Who Can be Trusted to Find Asbestos in New Zealand? 

by Craig Newsome1



Would you entrust your new-born child to a teenage babysitter with little or no experience, and have complete piece of mind that they would take the utmost care? Probably not, right? So why entrust your asbestos survey to anyone other than someone with experience, qualifications and competency?

Currently, there is no legislative requirement for an asbestos surveyor in New Zealand to hold any form of formal qualification; however, it is “recommended” that they are “suitably competent.”

Competency covers all manner of sins; just because you know what stipple, a cement soffit and paper backed lino looks like, does not make you a competent surveyor.

I regularly read reports demonstrating the basic incompetence of many surveyors. For example: apparently not recognising the difference between insulation board and cement soffits (in requiring friable and non-friable removal, respectively); presuming that 2010 hot water cylinders contain asbestos; not spotting rope seals in flues; AIB firebreaks between buildings, overlooked. One surveyor even missed a 10 square metre limpet ceiling. The list goes on. Why? Because the surveyors involved were inexperienced, lacked suitable training, and were not familiar with the extensive range of asbestos-containing materials (ACMs) used in buildings.

There are an increasing number of clients, however, that are specifying at the tender stage of contracts that companies must have someone either W504, WP402 qualified, or must have an employee that holds a Certificate of Competency (CoC). Why? Although these are helpful, they do not demonstrate competency, but are merely starting points.

The W504 certificate does not qualify “anyone” to lead a survey, conduct air monitoring or fibre counting, or do bulk analysis – it provides a broad overview of the main aspects of the industry, and is worthless without a CoCA. To obtain a CoCA (Certificate of Competency in Asbestos), you must submit a portfolio to demonstrate experience, have at least 6 months practical supervised experience, and undergo a 2 hour interview with extremely experienced peers in the UK. Without a CoCA the W504 is a piece of paper that says you have a very basic knowledge of the industry – gained over a 5 day course.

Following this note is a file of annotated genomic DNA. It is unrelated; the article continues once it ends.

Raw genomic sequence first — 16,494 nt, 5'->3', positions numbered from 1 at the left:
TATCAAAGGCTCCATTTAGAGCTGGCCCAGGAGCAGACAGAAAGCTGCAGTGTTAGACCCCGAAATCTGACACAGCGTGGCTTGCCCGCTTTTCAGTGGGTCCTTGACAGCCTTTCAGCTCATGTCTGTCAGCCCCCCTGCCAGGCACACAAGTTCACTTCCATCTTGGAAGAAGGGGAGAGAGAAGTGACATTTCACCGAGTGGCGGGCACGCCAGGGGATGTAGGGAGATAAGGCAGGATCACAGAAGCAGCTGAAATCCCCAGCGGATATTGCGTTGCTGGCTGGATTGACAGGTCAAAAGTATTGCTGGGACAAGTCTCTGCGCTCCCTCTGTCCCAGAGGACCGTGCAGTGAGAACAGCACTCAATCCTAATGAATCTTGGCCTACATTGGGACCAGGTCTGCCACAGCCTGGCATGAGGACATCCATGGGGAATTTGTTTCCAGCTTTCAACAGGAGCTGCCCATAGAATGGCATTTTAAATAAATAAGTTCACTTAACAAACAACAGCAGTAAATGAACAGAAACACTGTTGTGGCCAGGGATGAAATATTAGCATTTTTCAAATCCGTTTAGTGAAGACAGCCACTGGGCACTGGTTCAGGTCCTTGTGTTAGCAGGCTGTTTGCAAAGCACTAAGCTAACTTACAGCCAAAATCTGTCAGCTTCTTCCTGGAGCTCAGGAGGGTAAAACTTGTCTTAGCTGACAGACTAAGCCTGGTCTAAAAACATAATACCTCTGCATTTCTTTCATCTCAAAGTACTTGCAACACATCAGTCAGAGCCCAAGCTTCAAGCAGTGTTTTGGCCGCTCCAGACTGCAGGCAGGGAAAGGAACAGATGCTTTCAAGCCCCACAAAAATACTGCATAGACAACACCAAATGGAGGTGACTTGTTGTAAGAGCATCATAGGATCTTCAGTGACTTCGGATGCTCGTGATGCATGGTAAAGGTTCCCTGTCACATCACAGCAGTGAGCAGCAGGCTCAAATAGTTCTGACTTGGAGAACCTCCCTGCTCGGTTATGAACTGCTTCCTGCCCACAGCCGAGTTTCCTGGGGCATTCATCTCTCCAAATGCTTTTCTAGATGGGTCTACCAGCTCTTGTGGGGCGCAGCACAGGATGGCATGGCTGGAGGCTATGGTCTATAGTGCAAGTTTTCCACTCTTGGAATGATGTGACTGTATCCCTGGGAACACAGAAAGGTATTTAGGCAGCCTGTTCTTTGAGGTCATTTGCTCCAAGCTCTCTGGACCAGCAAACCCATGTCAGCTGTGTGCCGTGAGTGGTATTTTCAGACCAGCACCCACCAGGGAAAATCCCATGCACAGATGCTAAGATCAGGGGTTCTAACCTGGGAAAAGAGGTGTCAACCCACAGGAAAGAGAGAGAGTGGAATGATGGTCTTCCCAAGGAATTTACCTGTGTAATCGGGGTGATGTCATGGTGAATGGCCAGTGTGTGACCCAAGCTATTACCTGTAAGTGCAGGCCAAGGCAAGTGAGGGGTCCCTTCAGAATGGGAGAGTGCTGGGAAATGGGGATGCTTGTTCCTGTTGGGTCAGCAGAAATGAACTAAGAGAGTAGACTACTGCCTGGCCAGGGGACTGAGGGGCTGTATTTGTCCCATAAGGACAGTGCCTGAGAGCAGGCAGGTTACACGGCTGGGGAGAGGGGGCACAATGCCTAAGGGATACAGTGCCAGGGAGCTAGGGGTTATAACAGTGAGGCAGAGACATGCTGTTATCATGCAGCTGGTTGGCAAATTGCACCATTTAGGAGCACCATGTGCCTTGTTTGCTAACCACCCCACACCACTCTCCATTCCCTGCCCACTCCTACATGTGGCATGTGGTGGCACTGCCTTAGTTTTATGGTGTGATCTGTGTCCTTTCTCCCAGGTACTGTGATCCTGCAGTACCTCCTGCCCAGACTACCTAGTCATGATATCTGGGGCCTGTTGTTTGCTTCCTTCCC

The WP402 on its own does not demonstrate competency either; it can be obtained after a 3 day course that teaches you only the very basics of asbestos surveying – the exam can be sat with “no” prior experience or knowledge (although it is recommended that the delegate has some), and is an open book exam with a limited practical assessment. Therefore, to be regarded as suitably qualified to conduct asbestos surveys, individuals must also have at least six months’ full-time, relevant, practical field experience on asbestos surveys under the supervision of experienced and suitably qualified personnel. The experience should cover industrial, commercial and domestic property sectors, and include management, refurbishment, and demolition surveys, as appropriate.

The CoC – where do we start? The CoC is a Certificate in Competency – sounds promising doesn't it? However, The CoC specifically certificates competence in asbestos removal; yes, you heard it right! A removal contractor can be specified at tender to find asbestos! Now, not taking anything away from the remover, asbestos removals are based on what a surveyor has already found. Removal contractors are not trained to survey buildings – they are given a register, a map of the building, the location of the ACM coloured in red, and finally a great big picture of it just in case the rest of the information was too confusing (and even then sometimes they still can't find it – to the point they need a North pointing arrow on the map). They are not trained in asbestos surveys, they are trained in removal; so why is The CoC held in higher regard than a survey qualification and experience?

So asking for all these qualifications is meaningless. Yes, being qualified is a bonus, but surely the client should be making certain that those commissioned to undertake the work are competent. So how can this be achieved?

ISO 17020 accreditation for the firm commissioned to undertake the work would be a good start – this demonstrates that there is a quality management system in place. Clients should ask to see training records of surveyors in addition to qualifications – and make sure that just because a company has a qualified surveyor, that they will be the one undertaking the work, not an untrained rookie because the one qualified, experienced surveyor is 200km away in a different city. Do not get misled by talk of standards such as HSG 264, ask to see proof of standards and competency as part of your due diligence.

A competent surveyor will have extensive experience across a range of building types and surveys, and will be familiar with an extensive range of products and their uses in buildings. Ask yourself this, would you rather have a surveyor with a basic qualification and 4 weeks experience entrusted to find all the ACM's in your building? Or would you rather have someone unqualified with 2 years experience?

The correct answer is neither, you should be asking for both! If you don’t, you are putting peoples’ health at risk. Remember, asbestos kills!

August 13, 2015


1 Craig Newsome is the director of Fibresafe NZ, a leading provider of environmental and health and safety solutions in New Zealand: website: http://www.fibresafe.co.nz. The author holds a BOHS P402 and can be contacted at: info@fibresafe.co.nz



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